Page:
And that will then allow you to apply the crop to your photograph. And now if you've made a mistake or if you want to experiment a little bit more, just tap the C key. That will allow you to reactivate the crop tool, or you can always click on the crop tool icon, and then you could customize this further and you could make a few minor adjustments in order to change the way that you're cropping your photograph. And here I'll just make a few tweaks. And then, double-click inside of this area, in order to apply that crop to the photograph. Well after having worked on this image, let's work on another.
Click onto the image erin.dng, this other photograph which we opened. And one of the things I notice with this portrait is that it's a little bit too much to the left. And I want to sort of straighten things out a little bit. I feel like we have too much space in this area of this picture. And this is a picture that I captured just a couple of days ago. And I think when I was composing, I was just a little bit off. So I want to fix that. Yet this time when I fix this, I want to maintain the current aspect ratio of this image. To do that, we'll go ahead and select the crop tool here.
And this time, I'm going to click and drag outside of the image and just drag over the entire photograph. Notice how that stretches the crop area all the way to the edge of the image. Now if we want to constrain the aspect ratio we can just hold down the Shift key and then click and drag, notice how when I click and drag now it always maintains that aspect ratio if ever you let go of the Shift key well then its more of a free form shape here, so again go ahead and hold down the Shift key and then click and drag to reposition this.
Then you can let go of the Shift key, and let go of your mouse cursor button, and then just click and drag to re-position this. Press the Shift key again, and then just click and drag to extend this out. In this way, we can just make sure we have that aspect ratio, which sometimes, when we're cropping images, is really important. Well, to apply this crop to the photograph, here we'll just double-click that and it will then apply the crop to the image. And in this case I think it makes for a stronger portrait. It's a little bit better. And I just like the overall look and feel of the image.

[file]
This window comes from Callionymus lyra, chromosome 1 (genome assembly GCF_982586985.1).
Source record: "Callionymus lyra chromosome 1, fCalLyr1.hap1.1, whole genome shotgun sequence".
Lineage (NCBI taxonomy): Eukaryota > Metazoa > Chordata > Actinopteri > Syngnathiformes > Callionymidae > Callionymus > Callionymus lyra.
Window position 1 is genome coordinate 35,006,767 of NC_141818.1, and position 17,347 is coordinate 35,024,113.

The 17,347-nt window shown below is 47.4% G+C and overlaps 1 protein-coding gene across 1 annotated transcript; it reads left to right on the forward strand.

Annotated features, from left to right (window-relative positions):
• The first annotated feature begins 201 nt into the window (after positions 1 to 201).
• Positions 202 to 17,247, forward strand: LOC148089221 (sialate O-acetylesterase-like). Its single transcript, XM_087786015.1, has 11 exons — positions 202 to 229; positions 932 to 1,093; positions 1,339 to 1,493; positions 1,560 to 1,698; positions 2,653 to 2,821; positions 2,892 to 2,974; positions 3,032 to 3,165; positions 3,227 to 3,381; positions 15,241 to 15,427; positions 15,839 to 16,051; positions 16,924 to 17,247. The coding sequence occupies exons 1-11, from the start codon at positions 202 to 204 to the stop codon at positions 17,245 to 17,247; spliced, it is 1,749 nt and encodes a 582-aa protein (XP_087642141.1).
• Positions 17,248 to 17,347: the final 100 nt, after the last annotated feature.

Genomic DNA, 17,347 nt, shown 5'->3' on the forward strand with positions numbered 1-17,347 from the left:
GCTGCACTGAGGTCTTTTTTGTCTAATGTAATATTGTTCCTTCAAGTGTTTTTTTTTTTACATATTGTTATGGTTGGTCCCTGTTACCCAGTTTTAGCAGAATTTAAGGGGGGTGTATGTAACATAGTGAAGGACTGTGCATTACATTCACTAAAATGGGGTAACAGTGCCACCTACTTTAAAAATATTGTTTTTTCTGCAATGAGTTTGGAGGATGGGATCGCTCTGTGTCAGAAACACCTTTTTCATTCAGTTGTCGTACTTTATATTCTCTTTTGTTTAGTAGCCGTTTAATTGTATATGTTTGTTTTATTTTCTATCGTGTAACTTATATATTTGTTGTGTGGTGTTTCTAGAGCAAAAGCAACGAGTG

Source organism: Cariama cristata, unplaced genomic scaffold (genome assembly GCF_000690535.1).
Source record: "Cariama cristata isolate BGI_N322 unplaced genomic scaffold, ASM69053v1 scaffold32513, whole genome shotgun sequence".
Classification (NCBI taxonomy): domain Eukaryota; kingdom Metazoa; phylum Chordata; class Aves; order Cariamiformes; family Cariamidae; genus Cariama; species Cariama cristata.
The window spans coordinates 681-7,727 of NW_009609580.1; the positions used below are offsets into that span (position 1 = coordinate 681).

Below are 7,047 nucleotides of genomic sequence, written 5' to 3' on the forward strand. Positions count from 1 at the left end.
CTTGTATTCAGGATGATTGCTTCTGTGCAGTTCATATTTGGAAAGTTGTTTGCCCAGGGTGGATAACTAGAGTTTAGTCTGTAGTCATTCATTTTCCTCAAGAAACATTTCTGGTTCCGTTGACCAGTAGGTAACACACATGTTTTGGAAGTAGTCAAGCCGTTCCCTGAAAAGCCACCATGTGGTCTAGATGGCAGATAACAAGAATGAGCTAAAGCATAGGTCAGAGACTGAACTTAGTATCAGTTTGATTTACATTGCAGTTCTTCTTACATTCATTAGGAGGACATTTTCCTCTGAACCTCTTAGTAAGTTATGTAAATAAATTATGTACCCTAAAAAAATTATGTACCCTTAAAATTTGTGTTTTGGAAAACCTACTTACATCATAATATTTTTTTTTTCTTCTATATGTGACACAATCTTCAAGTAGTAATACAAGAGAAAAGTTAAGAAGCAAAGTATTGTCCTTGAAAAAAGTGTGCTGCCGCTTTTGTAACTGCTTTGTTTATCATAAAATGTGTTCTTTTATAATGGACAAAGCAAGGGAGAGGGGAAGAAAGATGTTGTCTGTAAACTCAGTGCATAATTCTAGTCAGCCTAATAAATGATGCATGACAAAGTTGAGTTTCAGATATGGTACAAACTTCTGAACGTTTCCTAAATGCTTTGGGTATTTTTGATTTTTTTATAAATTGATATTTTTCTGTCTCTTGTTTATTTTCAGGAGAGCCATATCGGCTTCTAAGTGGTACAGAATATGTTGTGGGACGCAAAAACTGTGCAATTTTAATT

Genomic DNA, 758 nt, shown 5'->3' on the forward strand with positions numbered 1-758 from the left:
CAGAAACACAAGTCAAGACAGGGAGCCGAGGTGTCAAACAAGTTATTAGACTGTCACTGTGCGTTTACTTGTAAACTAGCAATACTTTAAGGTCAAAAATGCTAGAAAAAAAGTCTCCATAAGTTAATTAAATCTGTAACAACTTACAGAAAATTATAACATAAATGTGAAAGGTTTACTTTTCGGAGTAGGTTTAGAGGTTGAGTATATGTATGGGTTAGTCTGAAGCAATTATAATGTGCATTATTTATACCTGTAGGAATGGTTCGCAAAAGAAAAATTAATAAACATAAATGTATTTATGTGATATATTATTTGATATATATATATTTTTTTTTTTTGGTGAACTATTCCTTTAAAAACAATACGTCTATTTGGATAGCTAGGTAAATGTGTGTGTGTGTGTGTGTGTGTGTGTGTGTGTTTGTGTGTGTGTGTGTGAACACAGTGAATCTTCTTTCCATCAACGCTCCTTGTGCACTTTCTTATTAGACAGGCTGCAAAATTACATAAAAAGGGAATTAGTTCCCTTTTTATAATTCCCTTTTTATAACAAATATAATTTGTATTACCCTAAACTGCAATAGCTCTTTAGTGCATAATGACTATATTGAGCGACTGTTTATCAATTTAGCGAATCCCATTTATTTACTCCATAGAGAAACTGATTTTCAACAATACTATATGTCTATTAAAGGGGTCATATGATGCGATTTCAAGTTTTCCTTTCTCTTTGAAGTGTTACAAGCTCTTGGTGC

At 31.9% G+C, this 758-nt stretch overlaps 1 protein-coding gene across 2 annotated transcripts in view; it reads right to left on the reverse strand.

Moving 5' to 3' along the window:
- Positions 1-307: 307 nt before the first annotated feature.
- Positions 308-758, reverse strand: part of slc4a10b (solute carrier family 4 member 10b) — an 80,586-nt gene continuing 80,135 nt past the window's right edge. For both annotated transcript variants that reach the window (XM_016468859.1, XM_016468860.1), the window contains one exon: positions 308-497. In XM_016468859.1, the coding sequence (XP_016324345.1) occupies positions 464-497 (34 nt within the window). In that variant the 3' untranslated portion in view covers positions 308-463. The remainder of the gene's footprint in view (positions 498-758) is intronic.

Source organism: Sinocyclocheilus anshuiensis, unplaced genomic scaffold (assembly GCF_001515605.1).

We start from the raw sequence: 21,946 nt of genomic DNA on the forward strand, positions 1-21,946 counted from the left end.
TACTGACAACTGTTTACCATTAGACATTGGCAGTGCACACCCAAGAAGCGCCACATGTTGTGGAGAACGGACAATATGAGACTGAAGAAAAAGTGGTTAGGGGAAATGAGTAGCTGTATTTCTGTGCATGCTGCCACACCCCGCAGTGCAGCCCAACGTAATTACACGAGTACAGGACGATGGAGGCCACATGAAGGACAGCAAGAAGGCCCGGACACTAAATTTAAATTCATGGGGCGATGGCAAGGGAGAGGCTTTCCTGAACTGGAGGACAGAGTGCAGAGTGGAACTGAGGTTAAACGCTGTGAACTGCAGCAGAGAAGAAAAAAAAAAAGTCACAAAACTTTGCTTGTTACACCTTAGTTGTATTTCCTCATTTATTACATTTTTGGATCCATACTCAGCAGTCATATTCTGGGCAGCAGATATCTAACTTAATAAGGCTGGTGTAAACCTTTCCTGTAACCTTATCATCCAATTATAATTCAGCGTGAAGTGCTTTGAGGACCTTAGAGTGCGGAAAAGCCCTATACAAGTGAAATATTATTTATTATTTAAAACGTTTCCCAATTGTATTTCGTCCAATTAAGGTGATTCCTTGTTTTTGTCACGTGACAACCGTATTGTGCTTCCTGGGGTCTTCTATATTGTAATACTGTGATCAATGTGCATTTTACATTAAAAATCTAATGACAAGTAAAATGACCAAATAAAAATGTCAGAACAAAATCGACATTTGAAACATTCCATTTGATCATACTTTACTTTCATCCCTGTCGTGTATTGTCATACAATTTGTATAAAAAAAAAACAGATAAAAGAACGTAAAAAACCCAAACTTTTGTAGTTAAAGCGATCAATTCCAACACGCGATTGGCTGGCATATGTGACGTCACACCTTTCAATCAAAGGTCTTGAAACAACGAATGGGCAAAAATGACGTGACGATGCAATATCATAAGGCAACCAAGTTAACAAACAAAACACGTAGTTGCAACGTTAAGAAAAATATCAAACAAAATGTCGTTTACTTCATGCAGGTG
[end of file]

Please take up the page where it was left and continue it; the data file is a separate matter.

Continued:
And a lot of times when you're cropping your photographs you want to think about the rules and the guidelines which I've already suggested but you also want to trust your gut. You want to ask yourself, well, is this better. And sometimes what can happen is you can make mistakes. The great thing about using Camera Raw is you can just tap the C key to re-access the crop tool, and then re-crop it, and then you can just modify the crop in order to improve it. Again, to apply this, we can press Return on a Mac, or Enter on Windows. Well now that we've cropped an image, or multiple images in Camera Raw.
In order to apply the crop to the photographs. Simply click on the Done button which is located in the lower right hand corner. And that will then apply the crop to the photograph and we'll see some updated versions of our images here inside of Adobe Bridge.